Make a list of at least five real life events (funny, exciting, weird, scary) that have directly affected yo…

Memoir Piece - Men of Rhubarb

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Rhubarb is an ancient plant that has been grown from a time dating back to 2000BC. The early Chinese believed it had medicinal value. Its use as a food source is relatively recent by comparison. It is a member of the sorrel family making it more closely related to the herbs in the garden than the fruits and vegetables.

The growing of rhubarb has been a given in my family for several generations. My grandfather and father before me each grew this flavoursome plant. My father taught me how to harvest the stalks and warned me never to eat the leaves, which are toxic. Even as a boy, I found it ironic that a plant that so tantalized my taste buds, (despite its tartness) also had the capacity to make me extremely ill.

I clearly recall my Dad enjoying rhubarb as a dessert with freshly made custard. I quickly followed his lead. It made for a great contrast in colour, texture and flavour- and what a taste treat! Because rhubarb has such a strongly tart flavour, it requires some tempering. I like…

Teach Writers To Gather Snippets!

During my time working in New York, the New York City Board of Education had mandated at least ninety minutes of writing and reading must be part of every school day. During that same time I looked in too many writing folders and notebooks to see that this was not necessarily always happening. Unfortunately writing had been relegated to second place behind reading -and sadly it was a long way behind!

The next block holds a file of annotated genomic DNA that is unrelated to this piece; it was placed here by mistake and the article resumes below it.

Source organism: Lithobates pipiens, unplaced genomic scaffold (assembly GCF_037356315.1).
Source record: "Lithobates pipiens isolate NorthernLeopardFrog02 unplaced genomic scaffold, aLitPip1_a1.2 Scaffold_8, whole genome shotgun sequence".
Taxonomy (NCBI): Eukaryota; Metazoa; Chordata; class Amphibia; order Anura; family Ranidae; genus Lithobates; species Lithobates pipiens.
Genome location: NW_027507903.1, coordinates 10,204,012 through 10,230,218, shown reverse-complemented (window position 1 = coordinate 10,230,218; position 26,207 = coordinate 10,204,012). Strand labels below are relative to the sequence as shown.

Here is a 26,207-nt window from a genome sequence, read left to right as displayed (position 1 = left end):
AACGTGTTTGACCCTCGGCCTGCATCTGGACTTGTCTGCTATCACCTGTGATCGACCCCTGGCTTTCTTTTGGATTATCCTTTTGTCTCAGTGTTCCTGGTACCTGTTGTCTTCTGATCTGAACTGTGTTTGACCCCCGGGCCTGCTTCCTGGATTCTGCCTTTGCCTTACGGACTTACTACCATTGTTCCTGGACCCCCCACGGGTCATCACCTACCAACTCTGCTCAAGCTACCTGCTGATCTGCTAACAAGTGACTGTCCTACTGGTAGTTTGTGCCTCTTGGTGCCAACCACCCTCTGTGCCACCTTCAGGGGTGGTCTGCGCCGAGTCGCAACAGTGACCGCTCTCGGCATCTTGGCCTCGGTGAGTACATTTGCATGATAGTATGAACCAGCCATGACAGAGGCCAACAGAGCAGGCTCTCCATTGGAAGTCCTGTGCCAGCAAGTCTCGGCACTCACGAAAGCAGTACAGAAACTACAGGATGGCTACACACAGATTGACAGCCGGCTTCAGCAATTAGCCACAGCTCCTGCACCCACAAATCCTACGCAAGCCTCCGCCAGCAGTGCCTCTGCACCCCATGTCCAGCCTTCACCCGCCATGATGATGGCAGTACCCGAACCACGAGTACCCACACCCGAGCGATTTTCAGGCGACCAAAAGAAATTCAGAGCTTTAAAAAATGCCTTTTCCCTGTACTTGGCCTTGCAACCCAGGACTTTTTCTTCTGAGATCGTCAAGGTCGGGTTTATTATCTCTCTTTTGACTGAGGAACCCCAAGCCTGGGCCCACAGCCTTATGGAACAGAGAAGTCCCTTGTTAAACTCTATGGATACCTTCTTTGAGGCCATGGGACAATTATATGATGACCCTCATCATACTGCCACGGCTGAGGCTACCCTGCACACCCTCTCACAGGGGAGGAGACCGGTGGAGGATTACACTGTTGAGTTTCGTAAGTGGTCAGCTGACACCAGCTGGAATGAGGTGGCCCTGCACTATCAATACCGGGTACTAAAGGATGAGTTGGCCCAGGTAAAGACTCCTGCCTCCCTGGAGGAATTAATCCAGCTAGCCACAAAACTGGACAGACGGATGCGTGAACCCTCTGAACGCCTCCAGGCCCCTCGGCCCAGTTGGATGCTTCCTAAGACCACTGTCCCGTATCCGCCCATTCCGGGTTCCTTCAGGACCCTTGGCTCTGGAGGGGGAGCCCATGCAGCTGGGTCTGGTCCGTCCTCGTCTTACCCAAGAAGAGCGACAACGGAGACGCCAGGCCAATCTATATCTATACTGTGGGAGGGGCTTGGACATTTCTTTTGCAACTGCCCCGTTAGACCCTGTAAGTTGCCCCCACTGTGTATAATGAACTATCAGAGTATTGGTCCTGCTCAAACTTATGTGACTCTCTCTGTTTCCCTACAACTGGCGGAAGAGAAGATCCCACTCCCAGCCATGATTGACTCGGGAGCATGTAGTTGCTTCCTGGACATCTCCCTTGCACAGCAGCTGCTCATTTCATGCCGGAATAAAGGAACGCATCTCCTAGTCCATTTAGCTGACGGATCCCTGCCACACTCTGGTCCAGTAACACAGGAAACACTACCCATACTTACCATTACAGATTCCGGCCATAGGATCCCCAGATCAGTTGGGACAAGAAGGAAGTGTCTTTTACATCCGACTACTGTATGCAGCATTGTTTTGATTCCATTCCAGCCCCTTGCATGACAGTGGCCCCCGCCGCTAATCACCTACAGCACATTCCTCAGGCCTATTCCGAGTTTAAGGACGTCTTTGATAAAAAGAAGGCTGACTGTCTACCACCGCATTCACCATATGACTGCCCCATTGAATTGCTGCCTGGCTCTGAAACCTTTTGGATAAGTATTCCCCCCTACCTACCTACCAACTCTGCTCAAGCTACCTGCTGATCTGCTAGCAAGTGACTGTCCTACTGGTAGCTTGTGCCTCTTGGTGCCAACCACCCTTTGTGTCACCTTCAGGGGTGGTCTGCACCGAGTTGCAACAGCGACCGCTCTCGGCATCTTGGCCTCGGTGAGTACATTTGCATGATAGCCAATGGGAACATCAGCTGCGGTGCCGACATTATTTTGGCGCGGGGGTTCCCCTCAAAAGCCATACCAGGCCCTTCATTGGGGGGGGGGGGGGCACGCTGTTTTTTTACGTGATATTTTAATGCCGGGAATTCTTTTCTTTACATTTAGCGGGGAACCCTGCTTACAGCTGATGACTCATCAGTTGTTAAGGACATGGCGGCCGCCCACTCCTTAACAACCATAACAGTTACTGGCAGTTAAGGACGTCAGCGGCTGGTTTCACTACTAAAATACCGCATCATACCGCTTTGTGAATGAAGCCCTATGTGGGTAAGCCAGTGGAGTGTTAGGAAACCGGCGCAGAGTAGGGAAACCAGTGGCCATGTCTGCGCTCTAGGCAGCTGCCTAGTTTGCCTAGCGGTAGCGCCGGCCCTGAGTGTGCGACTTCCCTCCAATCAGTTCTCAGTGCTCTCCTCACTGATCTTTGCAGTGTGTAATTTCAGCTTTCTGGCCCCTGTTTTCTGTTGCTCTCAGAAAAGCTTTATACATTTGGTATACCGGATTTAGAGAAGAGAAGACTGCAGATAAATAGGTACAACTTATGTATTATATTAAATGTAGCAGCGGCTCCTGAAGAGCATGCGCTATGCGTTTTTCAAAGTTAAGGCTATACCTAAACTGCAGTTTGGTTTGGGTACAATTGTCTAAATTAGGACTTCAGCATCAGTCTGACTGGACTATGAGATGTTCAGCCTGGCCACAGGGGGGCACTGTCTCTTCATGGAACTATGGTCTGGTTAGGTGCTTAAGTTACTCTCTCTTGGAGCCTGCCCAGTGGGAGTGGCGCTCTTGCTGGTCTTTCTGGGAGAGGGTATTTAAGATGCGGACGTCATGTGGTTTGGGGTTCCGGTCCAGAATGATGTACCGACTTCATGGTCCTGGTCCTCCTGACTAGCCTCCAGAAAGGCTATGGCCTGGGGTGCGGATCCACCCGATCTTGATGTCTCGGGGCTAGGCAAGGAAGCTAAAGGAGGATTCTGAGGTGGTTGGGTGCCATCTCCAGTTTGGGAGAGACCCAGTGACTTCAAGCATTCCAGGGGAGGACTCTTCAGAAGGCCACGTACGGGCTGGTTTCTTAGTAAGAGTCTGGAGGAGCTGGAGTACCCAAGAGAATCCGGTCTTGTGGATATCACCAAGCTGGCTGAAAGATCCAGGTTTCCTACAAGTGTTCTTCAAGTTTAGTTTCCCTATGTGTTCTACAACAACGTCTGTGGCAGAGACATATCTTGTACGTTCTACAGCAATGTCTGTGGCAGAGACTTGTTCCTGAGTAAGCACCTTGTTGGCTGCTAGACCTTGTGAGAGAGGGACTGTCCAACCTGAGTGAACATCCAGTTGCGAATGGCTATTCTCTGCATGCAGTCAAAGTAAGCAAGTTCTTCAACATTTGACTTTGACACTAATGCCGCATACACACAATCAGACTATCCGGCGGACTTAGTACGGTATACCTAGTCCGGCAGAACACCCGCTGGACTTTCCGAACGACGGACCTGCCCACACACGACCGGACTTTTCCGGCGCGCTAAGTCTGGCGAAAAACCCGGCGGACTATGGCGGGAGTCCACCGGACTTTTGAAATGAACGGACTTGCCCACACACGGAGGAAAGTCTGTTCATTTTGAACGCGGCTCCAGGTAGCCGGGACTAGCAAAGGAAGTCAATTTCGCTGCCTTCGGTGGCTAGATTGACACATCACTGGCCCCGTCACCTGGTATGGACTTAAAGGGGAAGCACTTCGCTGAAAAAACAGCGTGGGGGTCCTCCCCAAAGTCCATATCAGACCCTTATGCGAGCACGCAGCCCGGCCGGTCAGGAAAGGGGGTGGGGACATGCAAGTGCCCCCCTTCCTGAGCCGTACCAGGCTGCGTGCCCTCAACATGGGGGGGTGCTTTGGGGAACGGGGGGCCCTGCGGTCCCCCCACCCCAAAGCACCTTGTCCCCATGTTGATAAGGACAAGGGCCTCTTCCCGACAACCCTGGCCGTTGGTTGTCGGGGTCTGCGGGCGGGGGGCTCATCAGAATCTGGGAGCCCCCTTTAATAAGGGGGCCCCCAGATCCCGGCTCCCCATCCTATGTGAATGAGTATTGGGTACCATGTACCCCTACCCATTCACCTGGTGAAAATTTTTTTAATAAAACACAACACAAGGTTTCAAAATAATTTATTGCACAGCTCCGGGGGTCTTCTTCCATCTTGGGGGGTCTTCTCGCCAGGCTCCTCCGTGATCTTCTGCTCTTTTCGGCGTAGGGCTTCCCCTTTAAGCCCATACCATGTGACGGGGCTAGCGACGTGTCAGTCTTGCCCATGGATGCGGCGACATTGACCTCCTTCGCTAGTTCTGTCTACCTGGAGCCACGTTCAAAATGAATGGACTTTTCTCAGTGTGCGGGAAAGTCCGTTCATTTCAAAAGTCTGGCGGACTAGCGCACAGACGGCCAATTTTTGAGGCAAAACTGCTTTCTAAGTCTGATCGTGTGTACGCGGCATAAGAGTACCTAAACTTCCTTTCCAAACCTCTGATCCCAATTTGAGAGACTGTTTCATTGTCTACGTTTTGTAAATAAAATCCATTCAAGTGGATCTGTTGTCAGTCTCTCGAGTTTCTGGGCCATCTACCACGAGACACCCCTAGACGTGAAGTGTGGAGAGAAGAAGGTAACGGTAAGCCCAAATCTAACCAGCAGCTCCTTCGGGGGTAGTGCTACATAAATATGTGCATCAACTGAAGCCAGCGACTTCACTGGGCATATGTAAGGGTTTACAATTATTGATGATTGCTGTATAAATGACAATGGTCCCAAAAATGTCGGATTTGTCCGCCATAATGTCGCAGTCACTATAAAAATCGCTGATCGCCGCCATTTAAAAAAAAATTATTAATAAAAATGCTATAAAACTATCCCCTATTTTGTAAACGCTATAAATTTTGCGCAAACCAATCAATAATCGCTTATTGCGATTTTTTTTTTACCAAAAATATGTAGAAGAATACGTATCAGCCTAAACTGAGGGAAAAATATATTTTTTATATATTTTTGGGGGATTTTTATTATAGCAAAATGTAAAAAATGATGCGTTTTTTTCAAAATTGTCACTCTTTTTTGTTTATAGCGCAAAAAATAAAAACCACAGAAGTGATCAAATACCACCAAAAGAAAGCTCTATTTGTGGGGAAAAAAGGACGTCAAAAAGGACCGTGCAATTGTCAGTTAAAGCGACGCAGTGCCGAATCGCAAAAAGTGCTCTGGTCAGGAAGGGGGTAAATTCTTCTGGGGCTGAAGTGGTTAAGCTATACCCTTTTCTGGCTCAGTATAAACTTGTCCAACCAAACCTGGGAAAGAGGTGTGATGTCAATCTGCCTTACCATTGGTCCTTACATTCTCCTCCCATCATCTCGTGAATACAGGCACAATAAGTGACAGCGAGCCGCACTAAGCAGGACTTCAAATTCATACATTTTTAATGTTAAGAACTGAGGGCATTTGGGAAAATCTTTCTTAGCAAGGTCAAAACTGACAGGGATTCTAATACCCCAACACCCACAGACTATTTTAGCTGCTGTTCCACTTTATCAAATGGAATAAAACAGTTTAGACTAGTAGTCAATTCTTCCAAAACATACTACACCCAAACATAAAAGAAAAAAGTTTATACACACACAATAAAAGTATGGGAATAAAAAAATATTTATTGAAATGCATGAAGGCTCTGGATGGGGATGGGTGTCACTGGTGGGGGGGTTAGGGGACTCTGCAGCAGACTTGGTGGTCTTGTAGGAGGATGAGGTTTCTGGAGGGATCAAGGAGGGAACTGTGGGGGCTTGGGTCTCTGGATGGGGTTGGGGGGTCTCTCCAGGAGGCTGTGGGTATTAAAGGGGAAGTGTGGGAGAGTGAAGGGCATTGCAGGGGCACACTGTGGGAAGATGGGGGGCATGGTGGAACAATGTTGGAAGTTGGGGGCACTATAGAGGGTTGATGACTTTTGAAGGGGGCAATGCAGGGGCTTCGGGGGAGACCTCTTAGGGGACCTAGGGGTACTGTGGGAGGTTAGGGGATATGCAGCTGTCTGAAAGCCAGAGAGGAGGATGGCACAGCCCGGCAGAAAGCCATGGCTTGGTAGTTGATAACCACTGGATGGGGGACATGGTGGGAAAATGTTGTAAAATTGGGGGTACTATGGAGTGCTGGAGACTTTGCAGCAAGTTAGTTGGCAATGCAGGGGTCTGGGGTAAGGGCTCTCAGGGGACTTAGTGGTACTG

However, in classrooms where brave and progressive teachers dwelt, there were signs of genuine progress towards the accepted standards. In these classes student were being encouraged to write for their own purposes across a range of genres. They were being alerted to the craft of writing. Their teachers enlisting the support of numerous writers to teach their students to write with greater confidence and clarity. Students were consistently alerted to the importance of becoming observers; to eavesdrop on the world around them.

This eaves dropping is a life source to any writer. Ah yes, a …

Trusting Young Writers To Think of Ideas

In my role as an Education Consultant one of my obligations is alerting teachers in schools to the importance of writing as a tool of communication.

I need to constantly stress the importance of children having the opportunity to write independently, on a daily basis. I encourage teachers to trust that their students can and will be able to think of things to write about, especially if they know their teachers support their efforts -and encourage them to be risk takers with the words they wish to use.

It is a fact that a significant number of these teachers are non writers themselves and this feeds their reluctance to trust. They experience great difficulty ‘giving over’ the control of writing in their classrooms. They frequently tell the children what to write and it amounts to little more than respond to the book type exercises –literature responses! The writing program in many classrooms has been reduced to students writing to a ‘prompt’ -A prompt owned and provided by the teacher.

I …